"The essence of health is inner balance" - Andrew Weil

What is hypertension?

Hypertension is a condition when you have high blood pressure, expressed as a fraction (greater than 130/80 mm Hg).The top number refers to the amount of pressure (systolic) in your arteries during the contraction of your heart muscle. The bottom number refers to your blood pressure (diastolic) when your heart muscle is between beats.

Possible Causes: 

Hypertension is often referred to as high blood pressure. While it is not possible to precisely isolate hypertension causes, it has a tendency to build up over the years. However, the following causes contribute to secondary hypertension:

  • Smoking
  • Obesity
  • Sedentary lifestyle
  • Excessive alcohol intake
  • Stress and ageing
  • Family history of high blood pressure
  • Diseases like kidney, thyroid, adrenal gland tumour and sleep apnoea

Risk Factors: 

Those who are obese or indulge in too much alcohol, smoking or have a family history of high blood pressure are at risk of getting high blood pressure or hypertension. Other risk factors are taking excessive salt or too little potassium in your food. If you are under stress your blood pressure may increase temporarily. Chronic diseases like kidney disorder, diabetes and sleep apnoea also put you at risk of hypertension.

Signs & Symptoms: 

While some people have no symptoms at all, the following are some typical hypertension symptoms:

  • Pounding headache
  • Difficulty in breathing
  • Chest pain and irregular heartbeat
  • Blood in the urine

If hypertension is ignored or not treated, it can lead to a stroke, heart disease or kidney failure.

Diagnosis: 

Blood pressure is measured by a sphygmomanometer, to note the systolic and diastolic blood pressure.

  • To make a definite diagnosis of hypertension, at least three readings of high blood pressure are required.
  • Our specialist will commence with obtaining information about your medical history, assess your risk factors and talk about your family history. 
  • Using a stethoscope our doctor will listen for any abnormal sounds which will indicate whether the problem lies with the valves or the arteries of the heart.
  • The specialist may attach a device to your hand to measure the blood pressure over 24 hours.

Other blood tests to measure electrolytes, creatinine levels, lipid profile, blood urea nitrogen, thyroid malfunction, and ultrasound of the kidneys, and CT scan of the abdomen, assist the doctor’s diagnosis. Get all these diagnostics done conveniently at Medcare.

Treatment Options: 

Consult a specialist in the Internal Medicine Department of Medcare to get the best hypertension treatment suited to your condition.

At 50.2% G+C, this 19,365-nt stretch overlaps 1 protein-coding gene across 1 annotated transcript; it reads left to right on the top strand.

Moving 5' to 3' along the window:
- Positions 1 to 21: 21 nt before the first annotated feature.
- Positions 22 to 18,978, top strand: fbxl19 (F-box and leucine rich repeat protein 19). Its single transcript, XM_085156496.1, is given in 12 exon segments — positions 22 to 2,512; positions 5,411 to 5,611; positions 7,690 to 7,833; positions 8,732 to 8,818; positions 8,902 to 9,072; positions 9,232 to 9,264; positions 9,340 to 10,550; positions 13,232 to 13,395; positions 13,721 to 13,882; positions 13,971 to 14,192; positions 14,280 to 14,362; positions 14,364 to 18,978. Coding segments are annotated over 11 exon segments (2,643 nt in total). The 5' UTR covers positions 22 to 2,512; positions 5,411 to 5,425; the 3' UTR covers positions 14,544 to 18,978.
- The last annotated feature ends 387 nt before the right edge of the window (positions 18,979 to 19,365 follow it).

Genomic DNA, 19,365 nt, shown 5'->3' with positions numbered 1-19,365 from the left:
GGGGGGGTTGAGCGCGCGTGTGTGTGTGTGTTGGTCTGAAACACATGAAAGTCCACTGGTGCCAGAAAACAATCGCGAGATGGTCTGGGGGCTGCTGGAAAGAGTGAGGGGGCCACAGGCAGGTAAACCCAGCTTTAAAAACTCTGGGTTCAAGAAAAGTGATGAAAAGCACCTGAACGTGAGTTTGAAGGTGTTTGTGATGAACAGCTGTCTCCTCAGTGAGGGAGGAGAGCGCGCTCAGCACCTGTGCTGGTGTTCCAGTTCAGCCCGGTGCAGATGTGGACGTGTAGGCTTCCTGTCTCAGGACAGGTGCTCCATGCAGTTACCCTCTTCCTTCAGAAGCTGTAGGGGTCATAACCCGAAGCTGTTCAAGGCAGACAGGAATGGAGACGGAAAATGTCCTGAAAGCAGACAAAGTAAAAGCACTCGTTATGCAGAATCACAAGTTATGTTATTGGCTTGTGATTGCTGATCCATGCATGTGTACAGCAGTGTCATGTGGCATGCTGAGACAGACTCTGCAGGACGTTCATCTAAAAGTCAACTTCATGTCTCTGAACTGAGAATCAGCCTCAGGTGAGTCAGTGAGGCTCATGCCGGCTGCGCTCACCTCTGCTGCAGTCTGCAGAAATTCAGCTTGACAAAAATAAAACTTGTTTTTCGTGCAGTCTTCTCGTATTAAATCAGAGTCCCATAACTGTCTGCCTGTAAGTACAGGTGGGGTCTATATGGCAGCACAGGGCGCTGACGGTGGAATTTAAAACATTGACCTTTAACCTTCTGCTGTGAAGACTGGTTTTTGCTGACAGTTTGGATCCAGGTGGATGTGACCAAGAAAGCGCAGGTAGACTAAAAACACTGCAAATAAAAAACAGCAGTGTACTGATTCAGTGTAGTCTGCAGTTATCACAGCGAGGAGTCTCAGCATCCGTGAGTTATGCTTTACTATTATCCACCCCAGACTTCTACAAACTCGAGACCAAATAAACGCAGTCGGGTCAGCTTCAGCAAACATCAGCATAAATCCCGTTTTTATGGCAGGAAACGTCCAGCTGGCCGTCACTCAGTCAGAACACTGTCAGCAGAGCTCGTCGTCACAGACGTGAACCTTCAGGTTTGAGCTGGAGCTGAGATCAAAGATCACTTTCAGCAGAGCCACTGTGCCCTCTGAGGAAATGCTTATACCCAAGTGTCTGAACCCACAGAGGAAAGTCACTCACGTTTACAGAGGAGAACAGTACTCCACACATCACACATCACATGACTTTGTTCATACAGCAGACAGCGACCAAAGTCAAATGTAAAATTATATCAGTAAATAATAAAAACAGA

Blood pressure is known to fluctuate depending on factors such as age, emotions, activity and notably the condition of the heart. Your doctor will measure your blood pressure multiple times, when active and resting, to get a clear picture. Treatment of high blood pressure begins with diet modifications and exercise.

The next step is to lose weight if you are overweight, stop smoking and follow a healthy diet, which includes fruits and vegetables and less salt. Your hypertension medications will work better if you adopt these practices. 

FAQs:الأسئلة الشائعة:
  • Why is high blood pressure referred to as a ‘silent killer’?

    A: You could have high blood pressure without displaying usual signs and not even know that you have it and while undetected it could continue to harm your blood vessels and your heart. This increases your risk of getting a heart attack and stroke, that’s why it’s referred to as a ‘silent killer’.

  • What foods should I avoid and what should I include in my diet for hypertension prevention or management?

    A: Please include leafy vegetables like spinach and broccoli in your meals to flush the sodium out of your body. Blueberries, strawberries, and blackberries are a rich source of anthocyanin, oily fish like mackerel and sardines also are full of omega-3 fatty acids, seeds of pumpkin, flax, and sunflower provide magnesium. Beetroot, garlic and pomegranates are good for you. Avoid salt, fatty and preservative laden foods.

  • What is the difference between systolic and diastolic pressure?

    A: A blood pressure measurement is always in millimetres of mercury (mm Hg). For example: normal blood pressure is below 120/80 mm Hg. The upper number denotes the pressure in your arteries when your heart beats (systolic pressure). The lower number measures the pressure in your arteries between beats (diastolic pressure).

  • How often should I get my blood pressure checked and how often should I meet the internal medicine specialist?

    A: Discuss your treatment plan with your doctor, and ask for the schedule of check-ups and hospital visits. Take care to follow this schedule carefully. Keeping your blood pressure under control is all about diligent management.